LAWS OF REFLECTION
The ray of light that strikes any surface is called the incident ray. The ray of light that comes back from the surface after reflection is called reflected ray.
A line that makes a 90o with the reflecting surface at the point where the incident ray strikes the surface is called a normal.
The angle between the normal and the incident ray is called angle of incidence.
The angle between the normal and the reflected ray is called angle of reflection.
The following are the laws of reflection:
- The angle of incidence is equal to the angle of reflection.
- The incident ray, reflected ray, the normal and the point of incidence all lie on the same plane.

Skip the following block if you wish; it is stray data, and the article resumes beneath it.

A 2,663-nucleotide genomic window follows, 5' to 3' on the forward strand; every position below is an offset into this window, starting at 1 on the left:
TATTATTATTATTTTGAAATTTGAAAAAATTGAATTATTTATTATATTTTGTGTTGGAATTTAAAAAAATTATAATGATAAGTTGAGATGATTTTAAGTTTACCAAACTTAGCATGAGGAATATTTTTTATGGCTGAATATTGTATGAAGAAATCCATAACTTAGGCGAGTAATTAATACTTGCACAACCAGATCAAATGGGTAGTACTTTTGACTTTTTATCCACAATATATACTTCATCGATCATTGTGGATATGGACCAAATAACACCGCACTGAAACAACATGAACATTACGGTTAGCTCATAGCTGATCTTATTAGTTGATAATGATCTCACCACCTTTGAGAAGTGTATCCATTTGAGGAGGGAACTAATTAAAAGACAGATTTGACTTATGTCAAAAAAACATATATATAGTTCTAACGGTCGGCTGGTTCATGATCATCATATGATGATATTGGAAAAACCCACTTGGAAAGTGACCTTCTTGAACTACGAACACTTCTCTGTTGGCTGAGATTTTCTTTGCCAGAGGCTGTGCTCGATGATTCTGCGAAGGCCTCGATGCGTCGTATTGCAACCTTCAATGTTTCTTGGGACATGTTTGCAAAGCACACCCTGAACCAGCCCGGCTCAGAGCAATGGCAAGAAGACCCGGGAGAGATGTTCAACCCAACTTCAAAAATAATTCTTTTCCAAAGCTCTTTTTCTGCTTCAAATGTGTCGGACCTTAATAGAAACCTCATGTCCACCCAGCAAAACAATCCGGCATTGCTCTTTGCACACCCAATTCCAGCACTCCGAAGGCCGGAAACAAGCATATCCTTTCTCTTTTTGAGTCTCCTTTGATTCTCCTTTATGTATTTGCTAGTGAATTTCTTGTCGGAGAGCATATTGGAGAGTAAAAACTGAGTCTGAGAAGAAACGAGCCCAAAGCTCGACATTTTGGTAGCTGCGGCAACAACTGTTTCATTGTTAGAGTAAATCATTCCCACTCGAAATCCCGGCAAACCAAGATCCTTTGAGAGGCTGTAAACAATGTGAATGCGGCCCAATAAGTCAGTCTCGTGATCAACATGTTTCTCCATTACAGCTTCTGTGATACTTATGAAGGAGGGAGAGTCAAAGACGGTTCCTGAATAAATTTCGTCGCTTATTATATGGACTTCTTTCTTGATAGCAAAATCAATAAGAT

REGULAR AND DIFFUSED REFLECTION
Reflection from a smooth surface is called regular reflection.
Reflection from an irregular surface is called diffused or irregular reflection.
The transparent front part of the eyes is called cornea.
Behind the cornea, there is a dark muscular structure called iris.
The iris has a small opening called pupil. The size of pupil is controlled by the iris.
Behind the pupil is a lens which focuses light on the layer called retina at the back of the eye.
The retina has several nerve cells which are mainly of two types:
- Cones: These are the cells which sensitive to bright light and sense colour.
- Rods: These are the cells which sensitive to dim light.